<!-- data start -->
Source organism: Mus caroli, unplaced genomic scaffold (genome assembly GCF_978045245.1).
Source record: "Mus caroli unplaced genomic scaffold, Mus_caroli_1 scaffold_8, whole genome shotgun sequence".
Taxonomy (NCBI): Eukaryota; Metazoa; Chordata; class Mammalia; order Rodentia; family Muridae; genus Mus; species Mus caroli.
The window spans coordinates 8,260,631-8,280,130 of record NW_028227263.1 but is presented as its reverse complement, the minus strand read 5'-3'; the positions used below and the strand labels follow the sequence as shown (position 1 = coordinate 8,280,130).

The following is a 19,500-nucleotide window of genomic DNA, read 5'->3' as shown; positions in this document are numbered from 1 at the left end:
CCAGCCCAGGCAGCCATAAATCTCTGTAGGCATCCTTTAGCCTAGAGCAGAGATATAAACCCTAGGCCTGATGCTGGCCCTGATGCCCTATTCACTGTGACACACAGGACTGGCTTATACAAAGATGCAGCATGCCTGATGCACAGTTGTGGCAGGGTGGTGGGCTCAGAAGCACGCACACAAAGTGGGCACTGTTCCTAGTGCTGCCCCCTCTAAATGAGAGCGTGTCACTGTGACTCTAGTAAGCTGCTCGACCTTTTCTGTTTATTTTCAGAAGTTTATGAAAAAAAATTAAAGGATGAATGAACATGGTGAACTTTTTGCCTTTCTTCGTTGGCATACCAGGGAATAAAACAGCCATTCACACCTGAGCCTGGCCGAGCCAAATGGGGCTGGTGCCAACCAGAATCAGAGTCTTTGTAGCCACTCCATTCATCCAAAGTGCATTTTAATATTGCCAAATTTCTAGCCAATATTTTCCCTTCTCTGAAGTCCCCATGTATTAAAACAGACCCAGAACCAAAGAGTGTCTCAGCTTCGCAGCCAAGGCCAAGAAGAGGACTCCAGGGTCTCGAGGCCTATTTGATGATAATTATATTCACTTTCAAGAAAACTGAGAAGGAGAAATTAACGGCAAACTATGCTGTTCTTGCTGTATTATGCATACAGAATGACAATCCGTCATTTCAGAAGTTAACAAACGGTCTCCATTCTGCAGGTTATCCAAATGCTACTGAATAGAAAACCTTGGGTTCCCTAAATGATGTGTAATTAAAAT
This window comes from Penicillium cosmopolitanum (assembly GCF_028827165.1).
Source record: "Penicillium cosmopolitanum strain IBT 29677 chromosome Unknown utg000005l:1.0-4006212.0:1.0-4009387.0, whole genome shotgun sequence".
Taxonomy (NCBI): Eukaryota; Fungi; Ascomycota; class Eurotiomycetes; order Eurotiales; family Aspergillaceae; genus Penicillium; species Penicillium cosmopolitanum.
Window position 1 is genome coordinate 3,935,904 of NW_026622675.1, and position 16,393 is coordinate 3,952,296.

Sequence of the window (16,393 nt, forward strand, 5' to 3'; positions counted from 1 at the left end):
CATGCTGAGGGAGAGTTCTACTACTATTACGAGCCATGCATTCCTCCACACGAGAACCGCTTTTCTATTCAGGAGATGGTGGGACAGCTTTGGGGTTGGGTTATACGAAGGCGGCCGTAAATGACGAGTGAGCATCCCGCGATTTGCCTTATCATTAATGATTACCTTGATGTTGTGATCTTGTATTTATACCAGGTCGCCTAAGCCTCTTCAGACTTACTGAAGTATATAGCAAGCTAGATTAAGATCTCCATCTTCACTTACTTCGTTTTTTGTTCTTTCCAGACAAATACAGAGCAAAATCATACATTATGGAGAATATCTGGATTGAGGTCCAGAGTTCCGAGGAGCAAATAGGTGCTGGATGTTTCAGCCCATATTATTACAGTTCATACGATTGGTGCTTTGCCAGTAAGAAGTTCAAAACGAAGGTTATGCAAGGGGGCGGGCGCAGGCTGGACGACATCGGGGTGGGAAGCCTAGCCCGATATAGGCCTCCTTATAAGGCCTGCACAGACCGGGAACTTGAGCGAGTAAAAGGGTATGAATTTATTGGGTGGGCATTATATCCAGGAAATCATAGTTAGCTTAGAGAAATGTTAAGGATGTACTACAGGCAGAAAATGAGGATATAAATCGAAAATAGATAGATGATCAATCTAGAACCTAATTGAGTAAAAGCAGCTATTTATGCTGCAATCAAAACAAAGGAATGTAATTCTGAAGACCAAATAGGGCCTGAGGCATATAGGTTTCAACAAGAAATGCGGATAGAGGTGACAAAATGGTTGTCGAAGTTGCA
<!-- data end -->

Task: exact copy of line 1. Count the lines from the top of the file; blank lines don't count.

Source organism: Mus caroli, unplaced genomic scaffold (genome assembly GCF_978045245.1).